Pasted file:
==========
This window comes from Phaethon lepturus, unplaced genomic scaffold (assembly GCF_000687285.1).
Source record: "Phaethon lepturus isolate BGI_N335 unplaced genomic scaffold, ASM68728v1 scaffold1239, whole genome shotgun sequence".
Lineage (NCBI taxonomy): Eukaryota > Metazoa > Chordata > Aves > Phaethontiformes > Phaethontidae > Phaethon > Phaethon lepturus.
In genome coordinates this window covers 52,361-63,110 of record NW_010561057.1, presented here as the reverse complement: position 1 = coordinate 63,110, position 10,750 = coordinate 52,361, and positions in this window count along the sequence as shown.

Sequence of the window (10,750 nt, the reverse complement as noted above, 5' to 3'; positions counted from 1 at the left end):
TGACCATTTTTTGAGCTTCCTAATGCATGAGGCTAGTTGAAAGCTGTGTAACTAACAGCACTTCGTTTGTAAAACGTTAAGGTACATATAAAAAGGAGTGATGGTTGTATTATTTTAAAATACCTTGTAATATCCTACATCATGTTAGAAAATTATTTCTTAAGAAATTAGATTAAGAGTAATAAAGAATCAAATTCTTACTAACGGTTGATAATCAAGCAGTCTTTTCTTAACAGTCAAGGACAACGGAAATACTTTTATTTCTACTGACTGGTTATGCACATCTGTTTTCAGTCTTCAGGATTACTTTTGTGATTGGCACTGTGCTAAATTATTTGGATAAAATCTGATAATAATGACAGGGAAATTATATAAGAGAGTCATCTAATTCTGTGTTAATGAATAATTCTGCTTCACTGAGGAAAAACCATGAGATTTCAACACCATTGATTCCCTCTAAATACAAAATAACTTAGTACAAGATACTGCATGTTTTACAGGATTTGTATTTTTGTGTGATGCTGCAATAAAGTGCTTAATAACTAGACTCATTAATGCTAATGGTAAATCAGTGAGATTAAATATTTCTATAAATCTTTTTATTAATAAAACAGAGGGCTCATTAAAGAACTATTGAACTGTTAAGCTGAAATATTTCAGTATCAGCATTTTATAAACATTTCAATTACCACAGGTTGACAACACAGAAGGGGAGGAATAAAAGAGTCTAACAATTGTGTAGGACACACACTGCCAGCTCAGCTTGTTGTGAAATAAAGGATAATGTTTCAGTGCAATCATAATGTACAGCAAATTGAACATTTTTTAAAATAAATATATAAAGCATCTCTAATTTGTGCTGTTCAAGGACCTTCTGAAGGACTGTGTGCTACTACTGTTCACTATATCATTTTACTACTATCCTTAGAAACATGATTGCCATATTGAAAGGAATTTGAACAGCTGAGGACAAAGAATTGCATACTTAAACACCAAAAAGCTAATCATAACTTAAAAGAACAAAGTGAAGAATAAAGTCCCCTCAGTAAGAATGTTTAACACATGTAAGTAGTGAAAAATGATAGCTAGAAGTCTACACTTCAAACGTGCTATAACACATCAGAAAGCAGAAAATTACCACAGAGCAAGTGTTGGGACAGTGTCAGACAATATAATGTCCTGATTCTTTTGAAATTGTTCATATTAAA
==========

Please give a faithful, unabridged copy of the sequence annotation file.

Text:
This window comes from Phaethon lepturus, unplaced genomic scaffold (assembly GCF_000687285.1).
Source record: "Phaethon lepturus isolate BGI_N335 unplaced genomic scaffold, ASM68728v1 scaffold1239, whole genome shotgun sequence".
Lineage (NCBI taxonomy): Eukaryota > Metazoa > Chordata > Aves > Phaethontiformes > Phaethontidae > Phaethon > Phaethon lepturus.
In genome coordinates this window covers 52,361-63,110 of record NW_010561057.1, presented here as the reverse complement: position 1 = coordinate 63,110, position 10,750 = coordinate 52,361, and positions in this window count along the sequence as shown.

Sequence of the window (10,750 nt, the reverse complement as noted above, 5' to 3'; positions counted from 1 at the left end):
TGACCATTTTTTGAGCTTCCTAATGCATGAGGCTAGTTGAAAGCTGTGTAACTAACAGCACTTCGTTTGTAAAACGTTAAGGTACATATAAAAAGGAGTGATGGTTGTATTATTTTAAAATACCTTGTAATATCCTACATCATGTTAGAAAATTATTTCTTAAGAAATTAGATTAAGAGTAATAAAGAATCAAATTCTTACTAACGGTTGATAATCAAGCAGTCTTTTCTTAACAGTCAAGGACAACGGAAATACTTTTATTTCTACTGACTGGTTATGCACATCTGTTTTCAGTCTTCAGGATTACTTTTGTGATTGGCACTGTGCTAAATTATTTGGATAAAATCTGATAATAATGACAGGGAAATTATATAAGAGAGTCATCTAATTCTGTGTTAATGAATAATTCTGCTTCACTGAGGAAAAACCATGAGATTTCAACACCATTGATTCCCTCTAAATACAAAATAACTTAGTACAAGATACTGCATGTTTTACAGGATTTGTATTTTTGTGTGATGCTGCAATAAAGTGCTTAATAACTAGACTCATTAATGCTAATGGTAAATCAGTGAGATTAAATATTTCTATAAATCTTTTTATTAATAAAACAGAGGGCTCATTAAAGAACTATTGAACTGTTAAGCTGAAATATTTCAGTATCAGCATTTTATAAACATTTCAATTACCACAGGTTGACAACACAGAAGGGGAGGAATAAAAGAGTCTAACAATTGTGTAGGACACACACTGCCAGCTCAGCTTGTTGTGAAATAAAGGATAATGTTTCAGTGCAATCATAATGTACAGCAAATTGAACATTTTTTAAAATAAATATATAAAGCATCTCTAATTTGTGCTGTTCAAGGACCTTCTGAAGGACTGTGTGCTACTACTGTTCACTATATCATTTTACTACTATCCTTAGAAACATGATTGCCATATTGAAAGGAATTTGAACAGCTGAGGACAAAGAATTGCATACTTAAACACCAAAAAGCTAATCATAACTTAAAAGAACAAAGTGAAGAATAAAGTCCCCTCAGTAAGAATGTTTAACACATGTAAGTAGTGAAAAATGATAGCTAGAAGTCTACACTTCAAACGTGCTATAACACATCAGAAAGCAGAAAATTACCACAGAGCAAGTGTTGGGACAGTGTCAGACAATATAATGTCCTGATTCTTTTGAAATTGTTCATATTAAA